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Women’s Track and Field Camps


Women’s track and field camps allow student-athletes to refine their technique, improve their PRs, compete against top talent, and—best of all—showcase their athleticism and coachability in-person to college coaches. Plus, events that happen on college campuses provide families with a chance to get a feel for the school, helping them narrow down what they want when it comes to choosing a college. 

Find women's track and field camps near you

131 results
DePaul University
Calendar icon Jun 13, 2022 Jun 30, 2022
Chicago, IL
Ages / Grade Level: 10th – 12th
Division: NCAA D1
$200
DePaul University
Calendar icon Jun 13, 2022 Jul 28, 2022
Chicago, IL
Ages / Grade Level: 9th
Division: NCAA D1
$200
Eastern Illinois University
Calendar icon Jun 21, 2022 Jun 25, 2022
Charleston, IL
Ages / Grade Level: 6th – 12th
Division: NCAA D1
$340
University of North Carolina Asheville
Calendar icon Jun 23, 2022 Jun 25, 2022
Asheville, NC
Division: NCAA D1
Luther College
Calendar icon Jun 24, 2022 Jun 26, 2022
Decorah, IA
Ages / Grade Level: 7th – 12th
Division: NCAA D3
$250

FAQs about women’s track and field camps

IMG Academy Track Camp

Women’s track and field summer camps

IMG Academy’s girls track & field and cross country camps feature event-specific, customized training for athletes seeking to reach their full potential. With several program options to choose from, campers will learn event-specific techniques to improve their movement, balance, mindfulness, confidence, and agility, as well as the proper biomechanics and techniques related to a camper’s event(s) of choice. IMG’s expert coaches incorporate training sessions combined with developmental opportunities such as mental toughness, nutrition, and agility training that you won’t find anywhere else.

Women’s track and field camps provide prospective student-athletes with development and training to sharpen their skills, and often take place in front of or at the hands of college coaches. Coaches are not only utilizing this environment for athletes to showcase their talent and ability, but they’re also judging the immeasurable and intangible qualities of prospective recruits. Here are a few ways student-athletes can make the most of their camp experience:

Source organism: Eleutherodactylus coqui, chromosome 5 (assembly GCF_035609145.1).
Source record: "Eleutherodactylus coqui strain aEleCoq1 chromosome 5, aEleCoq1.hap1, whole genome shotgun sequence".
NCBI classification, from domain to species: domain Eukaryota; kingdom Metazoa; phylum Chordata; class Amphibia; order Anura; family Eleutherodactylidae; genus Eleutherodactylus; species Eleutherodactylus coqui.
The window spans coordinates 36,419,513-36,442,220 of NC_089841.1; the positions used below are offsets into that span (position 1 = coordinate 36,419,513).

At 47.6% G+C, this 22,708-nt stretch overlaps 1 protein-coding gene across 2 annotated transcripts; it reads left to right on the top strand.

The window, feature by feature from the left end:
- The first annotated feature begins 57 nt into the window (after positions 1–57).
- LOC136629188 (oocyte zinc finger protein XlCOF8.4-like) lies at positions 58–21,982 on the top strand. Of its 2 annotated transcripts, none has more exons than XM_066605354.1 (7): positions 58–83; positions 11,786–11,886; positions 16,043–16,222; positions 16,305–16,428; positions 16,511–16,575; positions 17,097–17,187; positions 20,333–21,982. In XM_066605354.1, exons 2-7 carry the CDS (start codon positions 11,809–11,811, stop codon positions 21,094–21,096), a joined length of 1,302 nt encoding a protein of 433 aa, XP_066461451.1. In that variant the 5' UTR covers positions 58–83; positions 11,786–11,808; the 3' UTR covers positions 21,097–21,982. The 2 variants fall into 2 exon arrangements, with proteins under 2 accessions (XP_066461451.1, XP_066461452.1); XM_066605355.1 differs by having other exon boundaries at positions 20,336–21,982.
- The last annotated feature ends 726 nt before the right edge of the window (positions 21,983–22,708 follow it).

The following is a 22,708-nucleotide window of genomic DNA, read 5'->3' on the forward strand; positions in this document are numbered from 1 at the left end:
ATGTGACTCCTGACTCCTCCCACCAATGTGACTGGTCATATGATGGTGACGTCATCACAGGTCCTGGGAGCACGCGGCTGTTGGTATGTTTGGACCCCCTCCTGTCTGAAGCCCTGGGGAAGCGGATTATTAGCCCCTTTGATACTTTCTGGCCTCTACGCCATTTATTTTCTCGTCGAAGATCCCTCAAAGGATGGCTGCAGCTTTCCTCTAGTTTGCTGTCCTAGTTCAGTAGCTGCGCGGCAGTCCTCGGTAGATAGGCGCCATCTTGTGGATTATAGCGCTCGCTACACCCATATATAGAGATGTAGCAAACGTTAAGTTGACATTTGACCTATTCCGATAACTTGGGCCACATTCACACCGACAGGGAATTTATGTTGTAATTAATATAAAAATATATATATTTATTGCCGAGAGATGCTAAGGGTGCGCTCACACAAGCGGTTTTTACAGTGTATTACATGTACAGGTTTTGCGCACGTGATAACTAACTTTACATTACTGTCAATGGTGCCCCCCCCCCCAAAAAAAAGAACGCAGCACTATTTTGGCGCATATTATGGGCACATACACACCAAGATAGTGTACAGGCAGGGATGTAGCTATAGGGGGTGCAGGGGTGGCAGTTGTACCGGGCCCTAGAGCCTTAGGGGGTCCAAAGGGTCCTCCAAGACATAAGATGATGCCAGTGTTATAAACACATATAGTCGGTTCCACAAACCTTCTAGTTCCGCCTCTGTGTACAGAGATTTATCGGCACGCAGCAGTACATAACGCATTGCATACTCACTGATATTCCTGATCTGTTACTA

Whether it’s on the college campus or at an elite camp hosted by a track and field organization, make yourself known to the coach and don’t be afraid to ask questions. Pick the brains of the current student-athletes helping run the camp and take in every piece of advice and information that the coaches and athletes provide. Explore the campus and evaluate all your personal preferences in the college decision.

Where to find the best track and field camps for your event

Women’s track and field camps for high school students are a great way for student-athletes to develop and learn about different coaching styles. While most track and field camps cater to girls of multiple age groups at every stage in the recruiting process, there are different types of camps athletes can attend. Here’s an overview:

What to consider when selecting camps to attend

There are many factors to consider when selecting which camps to attend. For example, what is your desired outcome of the camp? How much does it cost? Who conducts it? Some camps will be more targeted towards sprinters while others may be specialized for jumpers and throwers. Here are a few considerations all athletes should think about: 

Attending a college track and field camp is a great way to form relationships with college coaches and improve your overall athleticism. View our list of women’s track and field camps that sprinters, shot-putters, hurdlers and more can benefit from attending.

Track and field camps for high school students

Track and field camps for high school students are held by hundreds of clubs and colleges across the country, making it easy for families to find a camp nearby that offers elite coaching. Track and field camps also give potential recruits the opportunity to check out the school’s campus and athletic facilities, while gaining some familiarity with the coaching staff and their coaching style.  

Even though NCAA Division 1 and 2 coaches can’t engage in recruiting conversations with student-athletes until June 15 after their sophomore year, many coaches use camps as a way to evaluate underclassmen. NCAA Division 3, NAIA and NJCAA coaches, on the other hand, can have recruiting conversations and communicate freely with student-athletes during camp at any point in high school.

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